Yeah, and then you start to use gasoline. When your tank is empty, you fill up, just like any other car.


RE: This car was complete fail...
By darkpuppet on 12/5/2011 2:58:39 PM , Rating: 3
Oh, Pious owners...

You rag on a car because you think yours is first... well, some bad news...

you can get a VW Polo cheaper than a Prius, has NO gimmicky battery and gets 70+ MPG...

The truth of the matter is that if you wanted, you may never have to fill the tank of your Volt in the years that you own it -- that's the main draw... something a Prius can't do out of the box.

Not to mention that the total life cycle of a Prius is likely worse to the environment than your traditional auto (unless you own it for 20+ years and never replace the battery in it)... and at the end of the day all you have to brag about is how Pious thou arte.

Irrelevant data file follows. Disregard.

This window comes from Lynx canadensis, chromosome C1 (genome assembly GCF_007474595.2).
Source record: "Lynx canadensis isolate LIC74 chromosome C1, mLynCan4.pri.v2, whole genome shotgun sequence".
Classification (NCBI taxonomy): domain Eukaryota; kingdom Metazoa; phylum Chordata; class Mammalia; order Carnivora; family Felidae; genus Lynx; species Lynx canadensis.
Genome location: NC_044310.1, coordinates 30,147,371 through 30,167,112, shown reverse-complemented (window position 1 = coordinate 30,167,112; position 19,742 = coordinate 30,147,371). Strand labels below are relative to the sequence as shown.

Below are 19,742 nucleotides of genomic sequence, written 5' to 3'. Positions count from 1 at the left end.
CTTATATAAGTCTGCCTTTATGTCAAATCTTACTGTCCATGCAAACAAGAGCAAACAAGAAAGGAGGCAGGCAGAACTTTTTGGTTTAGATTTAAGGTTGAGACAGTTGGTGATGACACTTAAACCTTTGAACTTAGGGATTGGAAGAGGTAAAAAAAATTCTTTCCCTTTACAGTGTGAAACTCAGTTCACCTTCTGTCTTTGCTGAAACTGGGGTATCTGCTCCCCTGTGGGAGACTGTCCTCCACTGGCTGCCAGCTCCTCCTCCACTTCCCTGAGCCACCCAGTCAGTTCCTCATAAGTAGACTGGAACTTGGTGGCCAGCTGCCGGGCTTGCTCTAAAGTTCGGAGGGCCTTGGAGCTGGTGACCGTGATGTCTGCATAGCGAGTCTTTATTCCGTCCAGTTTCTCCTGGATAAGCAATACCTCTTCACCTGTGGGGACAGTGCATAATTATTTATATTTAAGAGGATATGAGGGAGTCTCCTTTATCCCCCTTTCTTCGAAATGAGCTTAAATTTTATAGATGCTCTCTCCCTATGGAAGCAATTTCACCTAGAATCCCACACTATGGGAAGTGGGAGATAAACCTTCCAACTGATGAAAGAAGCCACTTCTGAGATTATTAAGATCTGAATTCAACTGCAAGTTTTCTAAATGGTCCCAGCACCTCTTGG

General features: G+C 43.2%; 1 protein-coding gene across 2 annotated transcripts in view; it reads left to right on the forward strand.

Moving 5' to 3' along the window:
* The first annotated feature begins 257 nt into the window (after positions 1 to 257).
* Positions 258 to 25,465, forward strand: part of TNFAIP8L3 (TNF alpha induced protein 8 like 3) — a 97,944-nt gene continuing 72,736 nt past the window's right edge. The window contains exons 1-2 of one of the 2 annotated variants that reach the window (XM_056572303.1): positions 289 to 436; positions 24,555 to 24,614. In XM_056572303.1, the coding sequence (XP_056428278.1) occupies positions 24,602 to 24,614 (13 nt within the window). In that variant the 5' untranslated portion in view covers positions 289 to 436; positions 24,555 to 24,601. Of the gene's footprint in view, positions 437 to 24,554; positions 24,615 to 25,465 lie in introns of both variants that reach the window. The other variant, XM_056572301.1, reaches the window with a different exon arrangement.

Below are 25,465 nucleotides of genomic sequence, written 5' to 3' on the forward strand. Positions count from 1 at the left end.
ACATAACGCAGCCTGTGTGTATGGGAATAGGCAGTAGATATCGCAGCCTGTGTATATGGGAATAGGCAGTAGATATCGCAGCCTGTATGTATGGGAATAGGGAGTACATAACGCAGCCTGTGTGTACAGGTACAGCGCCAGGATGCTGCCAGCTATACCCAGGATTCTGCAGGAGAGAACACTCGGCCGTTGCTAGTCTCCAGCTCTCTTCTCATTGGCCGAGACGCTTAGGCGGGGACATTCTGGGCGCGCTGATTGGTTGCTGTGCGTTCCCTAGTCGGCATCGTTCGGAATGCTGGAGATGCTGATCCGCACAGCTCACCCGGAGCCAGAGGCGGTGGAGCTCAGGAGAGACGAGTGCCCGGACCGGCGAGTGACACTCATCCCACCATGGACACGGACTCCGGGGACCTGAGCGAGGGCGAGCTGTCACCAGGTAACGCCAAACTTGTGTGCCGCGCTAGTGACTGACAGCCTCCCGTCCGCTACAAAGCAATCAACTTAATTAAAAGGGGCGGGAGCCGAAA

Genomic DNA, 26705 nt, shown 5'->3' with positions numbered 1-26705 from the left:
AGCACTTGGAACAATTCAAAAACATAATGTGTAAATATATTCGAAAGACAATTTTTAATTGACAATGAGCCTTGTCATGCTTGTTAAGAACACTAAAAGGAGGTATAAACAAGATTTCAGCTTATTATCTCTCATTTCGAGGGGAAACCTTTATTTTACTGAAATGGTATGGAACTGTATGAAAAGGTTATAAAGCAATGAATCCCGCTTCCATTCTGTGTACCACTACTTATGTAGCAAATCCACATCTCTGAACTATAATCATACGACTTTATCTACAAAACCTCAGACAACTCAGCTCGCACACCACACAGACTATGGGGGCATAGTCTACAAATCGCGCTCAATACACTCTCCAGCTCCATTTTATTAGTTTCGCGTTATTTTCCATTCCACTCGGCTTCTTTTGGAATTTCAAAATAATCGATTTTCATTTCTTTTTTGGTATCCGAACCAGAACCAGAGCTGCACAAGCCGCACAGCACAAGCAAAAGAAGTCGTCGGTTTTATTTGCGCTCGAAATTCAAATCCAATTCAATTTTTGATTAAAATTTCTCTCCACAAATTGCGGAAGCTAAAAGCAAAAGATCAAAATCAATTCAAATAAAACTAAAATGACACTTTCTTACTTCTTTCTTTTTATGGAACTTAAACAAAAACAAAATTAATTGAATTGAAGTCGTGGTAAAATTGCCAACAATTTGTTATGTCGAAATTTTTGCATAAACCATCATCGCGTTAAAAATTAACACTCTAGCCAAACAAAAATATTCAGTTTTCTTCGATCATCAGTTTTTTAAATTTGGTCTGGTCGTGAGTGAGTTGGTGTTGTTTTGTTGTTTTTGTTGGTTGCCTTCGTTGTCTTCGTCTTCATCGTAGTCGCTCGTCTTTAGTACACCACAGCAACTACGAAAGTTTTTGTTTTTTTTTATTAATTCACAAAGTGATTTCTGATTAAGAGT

We've all heard the hipster arguments in the past "well, Mac had a GUI before Windows", "The Prius had a battery in it long before everyone else", blah blah blah. So what... The prius wasn't a very good car to begin with, it's about time someone else offered something better... Future Historians will tell us if the Volt is that car.


RE: This car was complete fail...
By tng on 12/5/2011 5:23:35 PM , Rating: 3
quote:
Not to mention that the total life cycle of a Prius is likely worse to the environment than your traditional auto
I have a 12 year old Honda that gets 39mpg and I plan on keeping it as long as possible. If that is not "greener" by far than a Prius or a Volt than nothing is.

Either the Volt, the Prius, Insight, all ugly cars (Prius is the worst). Life is to short to drive something that ugly.